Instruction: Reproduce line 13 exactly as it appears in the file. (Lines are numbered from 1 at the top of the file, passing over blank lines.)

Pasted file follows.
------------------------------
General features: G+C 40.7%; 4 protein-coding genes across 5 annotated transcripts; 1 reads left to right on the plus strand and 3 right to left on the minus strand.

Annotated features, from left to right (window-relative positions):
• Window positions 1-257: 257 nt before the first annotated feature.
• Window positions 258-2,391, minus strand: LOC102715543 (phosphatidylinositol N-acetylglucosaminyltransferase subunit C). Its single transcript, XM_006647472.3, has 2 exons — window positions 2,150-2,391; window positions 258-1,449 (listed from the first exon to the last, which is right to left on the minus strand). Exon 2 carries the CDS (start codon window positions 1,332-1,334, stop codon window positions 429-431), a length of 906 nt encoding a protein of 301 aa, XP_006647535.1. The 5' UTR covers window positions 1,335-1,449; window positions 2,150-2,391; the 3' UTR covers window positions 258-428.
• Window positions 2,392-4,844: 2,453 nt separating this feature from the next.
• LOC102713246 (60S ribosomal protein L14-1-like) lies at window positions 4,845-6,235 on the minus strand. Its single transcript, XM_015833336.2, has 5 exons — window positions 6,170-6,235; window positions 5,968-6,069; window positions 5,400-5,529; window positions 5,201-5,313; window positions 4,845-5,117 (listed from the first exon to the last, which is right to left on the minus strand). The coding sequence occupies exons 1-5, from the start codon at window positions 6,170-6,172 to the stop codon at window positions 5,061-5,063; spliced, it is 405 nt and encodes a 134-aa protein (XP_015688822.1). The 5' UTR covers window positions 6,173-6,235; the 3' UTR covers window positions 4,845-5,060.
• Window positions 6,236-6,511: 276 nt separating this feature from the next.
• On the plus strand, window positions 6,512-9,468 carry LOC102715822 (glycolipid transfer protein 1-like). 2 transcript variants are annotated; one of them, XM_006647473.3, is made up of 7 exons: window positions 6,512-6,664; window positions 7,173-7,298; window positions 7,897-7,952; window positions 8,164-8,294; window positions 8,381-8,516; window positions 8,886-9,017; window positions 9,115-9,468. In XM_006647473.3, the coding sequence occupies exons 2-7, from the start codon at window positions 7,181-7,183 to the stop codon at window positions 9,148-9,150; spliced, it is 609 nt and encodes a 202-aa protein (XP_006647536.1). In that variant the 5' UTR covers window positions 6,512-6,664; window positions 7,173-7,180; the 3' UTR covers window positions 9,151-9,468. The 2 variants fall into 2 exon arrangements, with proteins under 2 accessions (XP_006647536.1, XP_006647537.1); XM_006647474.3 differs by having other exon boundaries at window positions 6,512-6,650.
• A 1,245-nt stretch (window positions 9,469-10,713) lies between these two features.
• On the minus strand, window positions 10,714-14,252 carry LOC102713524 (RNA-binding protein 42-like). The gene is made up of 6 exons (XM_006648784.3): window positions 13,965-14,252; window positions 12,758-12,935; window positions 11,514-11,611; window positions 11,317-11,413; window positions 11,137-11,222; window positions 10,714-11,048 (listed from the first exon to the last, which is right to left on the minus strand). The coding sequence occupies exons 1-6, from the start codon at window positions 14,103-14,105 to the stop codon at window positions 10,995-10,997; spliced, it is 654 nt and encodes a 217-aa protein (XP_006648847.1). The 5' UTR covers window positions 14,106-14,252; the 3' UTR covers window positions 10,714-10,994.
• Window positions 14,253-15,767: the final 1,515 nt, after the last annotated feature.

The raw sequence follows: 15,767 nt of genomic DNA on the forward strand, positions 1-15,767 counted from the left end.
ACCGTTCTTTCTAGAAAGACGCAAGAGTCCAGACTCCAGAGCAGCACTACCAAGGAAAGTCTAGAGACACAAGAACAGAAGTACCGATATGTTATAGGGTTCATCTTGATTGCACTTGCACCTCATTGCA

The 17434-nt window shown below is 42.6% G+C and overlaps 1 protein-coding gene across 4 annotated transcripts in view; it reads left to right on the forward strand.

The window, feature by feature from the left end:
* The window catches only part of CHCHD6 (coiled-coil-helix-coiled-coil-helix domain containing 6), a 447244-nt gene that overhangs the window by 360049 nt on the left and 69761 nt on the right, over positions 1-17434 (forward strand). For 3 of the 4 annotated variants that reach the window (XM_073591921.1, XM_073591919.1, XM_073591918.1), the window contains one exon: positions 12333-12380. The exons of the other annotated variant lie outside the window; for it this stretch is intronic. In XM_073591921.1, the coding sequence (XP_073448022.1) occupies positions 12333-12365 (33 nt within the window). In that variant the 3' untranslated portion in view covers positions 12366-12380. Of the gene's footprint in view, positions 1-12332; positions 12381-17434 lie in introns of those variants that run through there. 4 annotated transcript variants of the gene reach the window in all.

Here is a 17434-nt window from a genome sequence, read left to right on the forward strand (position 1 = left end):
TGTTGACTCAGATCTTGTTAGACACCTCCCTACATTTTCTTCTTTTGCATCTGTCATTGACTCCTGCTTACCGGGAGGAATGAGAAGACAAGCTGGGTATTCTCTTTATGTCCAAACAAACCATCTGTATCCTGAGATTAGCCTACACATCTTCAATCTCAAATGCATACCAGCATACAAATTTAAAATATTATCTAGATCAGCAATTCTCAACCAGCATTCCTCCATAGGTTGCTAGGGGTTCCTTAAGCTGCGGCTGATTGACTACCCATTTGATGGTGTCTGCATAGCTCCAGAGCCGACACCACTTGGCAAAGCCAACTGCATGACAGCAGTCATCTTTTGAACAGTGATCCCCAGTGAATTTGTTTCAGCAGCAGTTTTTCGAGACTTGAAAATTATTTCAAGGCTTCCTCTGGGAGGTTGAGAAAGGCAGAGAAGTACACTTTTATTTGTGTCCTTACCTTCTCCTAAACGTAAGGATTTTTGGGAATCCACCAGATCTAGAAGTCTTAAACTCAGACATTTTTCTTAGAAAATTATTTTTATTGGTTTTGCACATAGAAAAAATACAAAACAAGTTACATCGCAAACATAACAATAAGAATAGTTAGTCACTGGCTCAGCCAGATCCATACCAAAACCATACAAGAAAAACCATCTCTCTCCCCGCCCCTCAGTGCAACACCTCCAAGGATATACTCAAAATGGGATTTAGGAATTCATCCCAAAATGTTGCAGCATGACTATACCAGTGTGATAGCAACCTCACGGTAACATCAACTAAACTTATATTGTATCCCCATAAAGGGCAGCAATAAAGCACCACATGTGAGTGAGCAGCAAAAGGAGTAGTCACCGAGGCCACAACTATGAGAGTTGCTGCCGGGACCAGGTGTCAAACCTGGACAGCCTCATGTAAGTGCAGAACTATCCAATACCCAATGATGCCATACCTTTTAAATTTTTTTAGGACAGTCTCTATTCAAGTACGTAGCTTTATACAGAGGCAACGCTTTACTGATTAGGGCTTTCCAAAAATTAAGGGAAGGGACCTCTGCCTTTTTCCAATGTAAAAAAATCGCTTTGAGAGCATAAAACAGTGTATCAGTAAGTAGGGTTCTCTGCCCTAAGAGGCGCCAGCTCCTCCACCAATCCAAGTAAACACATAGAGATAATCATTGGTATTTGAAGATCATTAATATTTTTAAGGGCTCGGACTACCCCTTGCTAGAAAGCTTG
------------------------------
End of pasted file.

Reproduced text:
ACCGTTCTTTCTAGAAAGACGCAAGAGTCCAGACTCCAGAGCAGCACTACCAAGGAAAGTCTAGAGACACAAGAACAGAAGTACCGATATGTTATAGGGTTCATCTTGATTGCACTTGCACCTCATTGCA